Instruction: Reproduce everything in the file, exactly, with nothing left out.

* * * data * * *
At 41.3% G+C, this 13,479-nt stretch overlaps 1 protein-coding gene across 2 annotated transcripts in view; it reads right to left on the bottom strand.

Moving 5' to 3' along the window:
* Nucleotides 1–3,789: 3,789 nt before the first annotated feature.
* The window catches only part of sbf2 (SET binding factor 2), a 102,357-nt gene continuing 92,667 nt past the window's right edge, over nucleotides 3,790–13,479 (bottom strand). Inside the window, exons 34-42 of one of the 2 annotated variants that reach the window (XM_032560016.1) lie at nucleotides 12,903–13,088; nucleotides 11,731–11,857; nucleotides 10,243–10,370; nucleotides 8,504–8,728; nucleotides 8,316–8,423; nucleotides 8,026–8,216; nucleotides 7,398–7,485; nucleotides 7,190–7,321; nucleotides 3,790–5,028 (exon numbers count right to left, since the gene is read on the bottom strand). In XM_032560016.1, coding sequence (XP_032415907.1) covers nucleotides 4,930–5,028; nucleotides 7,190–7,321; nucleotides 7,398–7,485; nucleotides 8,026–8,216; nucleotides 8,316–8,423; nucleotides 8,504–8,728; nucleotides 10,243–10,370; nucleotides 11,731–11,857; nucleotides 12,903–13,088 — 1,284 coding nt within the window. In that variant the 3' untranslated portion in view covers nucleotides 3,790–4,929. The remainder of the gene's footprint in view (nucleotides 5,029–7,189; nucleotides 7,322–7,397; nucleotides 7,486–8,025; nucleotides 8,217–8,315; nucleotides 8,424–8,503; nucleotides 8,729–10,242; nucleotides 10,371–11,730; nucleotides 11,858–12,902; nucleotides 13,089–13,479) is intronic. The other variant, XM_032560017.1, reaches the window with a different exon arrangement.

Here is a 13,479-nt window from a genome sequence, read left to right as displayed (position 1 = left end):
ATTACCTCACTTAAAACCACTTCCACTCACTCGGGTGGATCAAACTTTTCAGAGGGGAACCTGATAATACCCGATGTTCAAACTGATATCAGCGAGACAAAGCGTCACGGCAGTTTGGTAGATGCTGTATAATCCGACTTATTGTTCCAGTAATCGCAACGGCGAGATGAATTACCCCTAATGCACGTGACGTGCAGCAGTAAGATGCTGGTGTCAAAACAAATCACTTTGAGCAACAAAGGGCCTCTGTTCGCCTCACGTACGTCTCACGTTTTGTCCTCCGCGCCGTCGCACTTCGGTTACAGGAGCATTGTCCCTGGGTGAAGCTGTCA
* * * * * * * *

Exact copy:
At 41.3% G+C, this 13,479-nt stretch overlaps 1 protein-coding gene across 2 annotated transcripts in view; it reads right to left on the bottom strand.

Moving 5' to 3' along the window:
* Nucleotides 1–3,789: 3,789 nt before the first annotated feature.
* The window catches only part of sbf2 (SET binding factor 2), a 102,357-nt gene continuing 92,667 nt past the window's right edge, over nucleotides 3,790–13,479 (bottom strand). Inside the window, exons 34-42 of one of the 2 annotated variants that reach the window (XM_032560016.1) lie at nucleotides 12,903–13,088; nucleotides 11,731–11,857; nucleotides 10,243–10,370; nucleotides 8,504–8,728; nucleotides 8,316–8,423; nucleotides 8,026–8,216; nucleotides 7,398–7,485; nucleotides 7,190–7,321; nucleotides 3,790–5,028 (exon numbers count right to left, since the gene is read on the bottom strand). In XM_032560016.1, coding sequence (XP_032415907.1) covers nucleotides 4,930–5,028; nucleotides 7,190–7,321; nucleotides 7,398–7,485; nucleotides 8,026–8,216; nucleotides 8,316–8,423; nucleotides 8,504–8,728; nucleotides 10,243–10,370; nucleotides 11,731–11,857; nucleotides 12,903–13,088 — 1,284 coding nt within the window. In that variant the 3' untranslated portion in view covers nucleotides 3,790–4,929. The remainder of the gene's footprint in view (nucleotides 5,029–7,189; nucleotides 7,322–7,397; nucleotides 7,486–8,025; nucleotides 8,217–8,315; nucleotides 8,424–8,503; nucleotides 8,729–10,242; nucleotides 10,371–11,730; nucleotides 11,858–12,902; nucleotides 13,089–13,479) is intronic. The other variant, XM_032560017.1, reaches the window with a different exon arrangement.

Here is a 13,479-nt window from a genome sequence, read left to right as displayed (position 1 = left end):
ATTACCTCACTTAAAACCACTTCCACTCACTCGGGTGGATCAAACTTTTCAGAGGGGAACCTGATAATACCCGATGTTCAAACTGATATCAGCGAGACAAAGCGTCACGGCAGTTTGGTAGATGCTGTATAATCCGACTTATTGTTCCAGTAATCGCAACGGCGAGATGAATTACCCCTAATGCACGTGACGTGCAGCAGTAAGATGCTGGTGTCAAAACAAATCACTTTGAGCAACAAAGGGCCTCTGTTCGCCTCACGTACGTCTCACGTTTTGTCCTCCGCGCCGTCGCACTTCGGTTACAGGAGCATTGTCCCTGGGTGAAGCTGTCA